This is an all-encompassing how-to, and should take 1/2 of a Saturday to complete, but when you're finished, you'll not only have a great firewall, but will be better able to compare and contrast FreeBSD/IPFILTER to Linux2.4/IPTABLES so that you can consider the pros/cons of each on their merits...and that learning process is what all of this about anyway. So, grab a cup of coffee, sit down with that old Pentium, and get ready to broaden your horizons.

Before we start, I'd like to thank Dan O'Connor for the work he put in on his great site, FreeBSD Cheat Sheets, since it was his great site that gave me the motivation to start this howto. You will undoubtedly see some of his tips and tricks sprinkled throughout this document. For those of you that are new to FreeBSD, I highly recommend his site.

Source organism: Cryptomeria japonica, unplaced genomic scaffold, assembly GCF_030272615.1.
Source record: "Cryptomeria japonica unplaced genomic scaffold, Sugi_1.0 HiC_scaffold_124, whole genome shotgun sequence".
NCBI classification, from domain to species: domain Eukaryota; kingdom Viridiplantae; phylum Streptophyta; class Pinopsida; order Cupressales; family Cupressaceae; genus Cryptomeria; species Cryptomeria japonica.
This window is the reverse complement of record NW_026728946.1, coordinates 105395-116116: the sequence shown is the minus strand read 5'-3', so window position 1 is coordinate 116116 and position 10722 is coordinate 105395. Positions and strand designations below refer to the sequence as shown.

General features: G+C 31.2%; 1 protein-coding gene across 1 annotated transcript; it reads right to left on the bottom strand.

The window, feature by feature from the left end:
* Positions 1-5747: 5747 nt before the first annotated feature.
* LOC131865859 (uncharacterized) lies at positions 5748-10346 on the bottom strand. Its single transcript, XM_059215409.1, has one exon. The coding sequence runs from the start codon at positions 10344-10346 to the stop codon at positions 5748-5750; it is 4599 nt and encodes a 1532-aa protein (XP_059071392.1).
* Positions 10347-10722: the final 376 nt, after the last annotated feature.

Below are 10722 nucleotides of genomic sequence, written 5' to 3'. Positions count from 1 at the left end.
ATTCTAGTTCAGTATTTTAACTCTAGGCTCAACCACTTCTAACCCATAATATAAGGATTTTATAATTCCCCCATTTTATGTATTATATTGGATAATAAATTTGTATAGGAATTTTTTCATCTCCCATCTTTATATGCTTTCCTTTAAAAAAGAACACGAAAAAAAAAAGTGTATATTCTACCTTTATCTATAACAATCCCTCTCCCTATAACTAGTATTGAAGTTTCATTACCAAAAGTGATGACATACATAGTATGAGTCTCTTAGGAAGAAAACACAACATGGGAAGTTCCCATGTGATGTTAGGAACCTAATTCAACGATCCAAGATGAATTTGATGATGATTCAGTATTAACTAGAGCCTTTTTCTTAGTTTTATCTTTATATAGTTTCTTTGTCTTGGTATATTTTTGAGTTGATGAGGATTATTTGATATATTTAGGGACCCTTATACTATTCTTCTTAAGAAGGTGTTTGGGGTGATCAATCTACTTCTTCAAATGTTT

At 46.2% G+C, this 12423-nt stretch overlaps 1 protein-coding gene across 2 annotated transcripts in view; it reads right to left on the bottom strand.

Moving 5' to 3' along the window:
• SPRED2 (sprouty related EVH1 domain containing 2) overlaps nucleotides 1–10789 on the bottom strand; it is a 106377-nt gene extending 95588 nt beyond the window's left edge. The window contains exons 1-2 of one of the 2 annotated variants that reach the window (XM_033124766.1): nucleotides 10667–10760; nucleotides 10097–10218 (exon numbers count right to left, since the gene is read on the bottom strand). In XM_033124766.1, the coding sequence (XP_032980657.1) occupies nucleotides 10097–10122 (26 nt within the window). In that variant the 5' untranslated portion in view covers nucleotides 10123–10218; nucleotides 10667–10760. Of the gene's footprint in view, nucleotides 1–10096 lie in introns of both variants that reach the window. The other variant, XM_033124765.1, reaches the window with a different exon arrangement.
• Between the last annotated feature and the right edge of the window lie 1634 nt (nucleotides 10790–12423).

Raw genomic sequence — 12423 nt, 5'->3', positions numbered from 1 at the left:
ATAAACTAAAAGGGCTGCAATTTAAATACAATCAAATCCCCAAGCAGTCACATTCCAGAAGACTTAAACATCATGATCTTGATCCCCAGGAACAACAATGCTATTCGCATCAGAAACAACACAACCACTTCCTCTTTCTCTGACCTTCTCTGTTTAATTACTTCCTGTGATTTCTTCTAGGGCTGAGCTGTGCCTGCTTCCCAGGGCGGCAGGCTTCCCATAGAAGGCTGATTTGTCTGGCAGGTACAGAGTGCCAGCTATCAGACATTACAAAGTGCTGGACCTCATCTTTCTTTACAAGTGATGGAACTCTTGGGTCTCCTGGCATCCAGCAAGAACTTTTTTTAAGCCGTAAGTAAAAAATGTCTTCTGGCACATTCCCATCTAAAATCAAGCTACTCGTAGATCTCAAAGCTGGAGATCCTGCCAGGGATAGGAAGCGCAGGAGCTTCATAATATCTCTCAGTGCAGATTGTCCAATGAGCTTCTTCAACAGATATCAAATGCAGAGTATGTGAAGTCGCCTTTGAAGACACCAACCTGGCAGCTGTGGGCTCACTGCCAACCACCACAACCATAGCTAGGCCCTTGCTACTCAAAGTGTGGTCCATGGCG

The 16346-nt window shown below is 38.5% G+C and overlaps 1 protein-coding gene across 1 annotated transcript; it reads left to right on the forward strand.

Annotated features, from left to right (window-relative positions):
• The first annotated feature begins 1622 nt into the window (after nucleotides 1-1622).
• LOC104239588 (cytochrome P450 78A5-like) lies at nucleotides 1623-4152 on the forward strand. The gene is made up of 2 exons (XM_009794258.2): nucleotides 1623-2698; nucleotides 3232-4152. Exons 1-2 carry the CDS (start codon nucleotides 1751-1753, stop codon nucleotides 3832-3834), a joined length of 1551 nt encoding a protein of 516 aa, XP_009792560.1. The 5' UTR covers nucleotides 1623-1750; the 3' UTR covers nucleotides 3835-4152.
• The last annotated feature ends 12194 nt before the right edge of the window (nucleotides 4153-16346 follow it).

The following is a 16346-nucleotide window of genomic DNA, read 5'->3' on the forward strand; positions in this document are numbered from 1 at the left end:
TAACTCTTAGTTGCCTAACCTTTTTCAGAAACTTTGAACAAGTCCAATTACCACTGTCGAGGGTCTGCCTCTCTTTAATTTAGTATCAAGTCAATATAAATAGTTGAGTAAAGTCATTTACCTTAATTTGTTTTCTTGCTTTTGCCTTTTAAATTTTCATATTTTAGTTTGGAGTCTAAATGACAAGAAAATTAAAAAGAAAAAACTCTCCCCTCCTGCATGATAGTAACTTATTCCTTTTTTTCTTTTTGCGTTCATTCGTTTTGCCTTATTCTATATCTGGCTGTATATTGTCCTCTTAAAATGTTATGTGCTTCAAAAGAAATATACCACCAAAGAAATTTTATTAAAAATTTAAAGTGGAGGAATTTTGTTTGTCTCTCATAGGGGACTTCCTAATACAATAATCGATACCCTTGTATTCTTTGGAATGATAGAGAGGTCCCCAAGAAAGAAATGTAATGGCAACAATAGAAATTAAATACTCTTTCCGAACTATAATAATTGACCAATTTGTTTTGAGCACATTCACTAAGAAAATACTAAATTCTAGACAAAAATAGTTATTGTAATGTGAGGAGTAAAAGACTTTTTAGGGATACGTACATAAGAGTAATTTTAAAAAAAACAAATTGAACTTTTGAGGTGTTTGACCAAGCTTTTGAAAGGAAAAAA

And, as always, before performing this procedure, I highly recommend that you review the Installing FreeBSD chapter of the FreeBSD Handbook.

Installing FreeBSD-STABLE

To build the most stable and security-patched system you can, you'll want to make sure you're running the latest version of FreeBSD-STABLE. When I built my last system, the March 2, 2001 version of FreeBSD-4.2 was the latest snapshot in the 4.2-STABLE branch. For those of you new to FreeBSD, the STABLE branch is the version of the operating system that has all of the latest patches, bugfixes, and enhancements after the previous release was made. If you've installed FreeBSD-4.2 from CD-ROM, you probably installed 4.2-RELEASE, which is (simplistically) nothing more than a version of the 4.2-STABLE branch that was exhaustively tested, burned to CD-ROM and made available for sale.  After the release date of 4.2-RELEASE (in late November, 2000), the 4.2 tree continued to evolve & be patched after that point.  Since there's no way the folks at can burn & sell CD-ROMs for each day's version of the 4.2 tree, 4.2-RELEASE is the only one made available for sale on CD, and subsequent snapshots of the 4.2-STABLE tree are only available on-line.